Village of the dead, only the bus could save me

Not so much dead, more of a warm body. Perhaps walking into the local Pharmacy wasn’t such a bright idea.  The pharmacy stank, reeked of traditional medicine being brewed by sets of pressure cookers.  An old woman with a voice, like a rusty gate being opened, asked for, and got her bottle of tonic. In front of me, stood an old woman, waiting for he prescription to be filled. Beside her sat an even older woman, seated. I guess her bones felt a bit tired.

The old and the elderly sat in chairs not unlike sitting at a bar waiting to be served their medicinal liquor. While the pharmacy assistant (possibly the pharmacist’s wife) hurried about making up off the shelf prescriptions. Another woman, not as old (and obviously not as sick, was standing while she took her meds) drank her three bottles of off the shelf medicine, then put them into the correct recycling bin.

After having gotten her daily fix, she then turned to me and just stared. I was onto her and didn’t return her stare. She snuffled in way only Koreans can, and walked out, through the exit; Spurned by my non-repsonsiveness. Yo Mama, zom-bina! I’ve been here too long to fall for that gag.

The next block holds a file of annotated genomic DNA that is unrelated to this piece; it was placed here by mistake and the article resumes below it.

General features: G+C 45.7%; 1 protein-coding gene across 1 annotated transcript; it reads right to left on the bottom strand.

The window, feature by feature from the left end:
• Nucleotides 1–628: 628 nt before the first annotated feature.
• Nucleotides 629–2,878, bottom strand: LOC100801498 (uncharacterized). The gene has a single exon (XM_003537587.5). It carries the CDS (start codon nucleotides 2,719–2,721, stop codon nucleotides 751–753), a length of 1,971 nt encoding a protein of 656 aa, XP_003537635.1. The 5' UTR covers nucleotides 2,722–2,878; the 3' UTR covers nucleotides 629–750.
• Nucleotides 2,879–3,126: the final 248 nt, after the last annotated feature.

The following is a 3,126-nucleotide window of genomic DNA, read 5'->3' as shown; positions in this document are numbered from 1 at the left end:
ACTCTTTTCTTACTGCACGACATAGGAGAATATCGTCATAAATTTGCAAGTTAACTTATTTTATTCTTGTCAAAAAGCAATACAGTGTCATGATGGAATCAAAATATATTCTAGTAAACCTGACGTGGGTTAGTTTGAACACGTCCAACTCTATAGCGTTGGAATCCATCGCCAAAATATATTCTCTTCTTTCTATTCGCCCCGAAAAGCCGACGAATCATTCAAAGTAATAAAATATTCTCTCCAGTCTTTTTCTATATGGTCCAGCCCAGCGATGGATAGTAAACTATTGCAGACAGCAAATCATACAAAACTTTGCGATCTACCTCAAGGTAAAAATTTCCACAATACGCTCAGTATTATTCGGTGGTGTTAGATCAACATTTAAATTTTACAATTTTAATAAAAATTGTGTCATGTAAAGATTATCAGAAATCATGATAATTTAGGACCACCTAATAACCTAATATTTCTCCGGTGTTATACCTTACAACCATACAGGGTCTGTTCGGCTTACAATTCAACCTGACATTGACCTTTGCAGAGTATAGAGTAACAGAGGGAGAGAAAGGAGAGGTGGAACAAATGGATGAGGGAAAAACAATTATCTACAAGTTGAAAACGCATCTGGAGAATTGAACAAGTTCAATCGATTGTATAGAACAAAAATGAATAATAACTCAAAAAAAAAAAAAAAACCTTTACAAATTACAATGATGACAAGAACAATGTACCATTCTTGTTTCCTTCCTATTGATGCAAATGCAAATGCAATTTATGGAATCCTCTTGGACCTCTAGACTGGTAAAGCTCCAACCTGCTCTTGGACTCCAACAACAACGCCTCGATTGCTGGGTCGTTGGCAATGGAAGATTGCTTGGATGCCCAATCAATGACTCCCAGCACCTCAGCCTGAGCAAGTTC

Escaping the fume-filled pharmacy, after being served my over priced anti-histamines, I walked to the bus terminal and the waiting room. Got my bus ticket, and waited. Not one person in the waiting room was under 50.  So many people waiting to die, but more immediately, waiting for the bus to arrive.

I went outside to get some air, a little disturbed at seeing all those elder people. Maybe the bus terminal doubled as a day-care centre, but more likely the younger demographic were at work, or at school.

Took a hike, we got Gengis khan between our teeth

Ben and I went on our regular hikes around Seoul. This time, perchance it was West Incheon. WE walked a portion of the Uiejeongbu line, an estimated 15 kilometers or so (according to my fore finger and thumb and Google maps) to Bupyeong station.

The weather that day was overcast, cold and windy. According to my walking companion the ‘yellow dust’ had made it’s annual pilgramage across half the world. It was passing over South Korea and we just happened to breathe in at the wrong time. Gengis Khan, who had conquered a goodly portion of Northern and Middle China, and Eurasia had been dead for 700 years, and was probably dust for a long time.

The origin of the yellow dust is from Northern China, close to the Mongolian/ China border. Sadly bits of China, the Gobi desert and no doubt the best bits of Gengis Khan were now lodged between my teeth.

More dusty tales: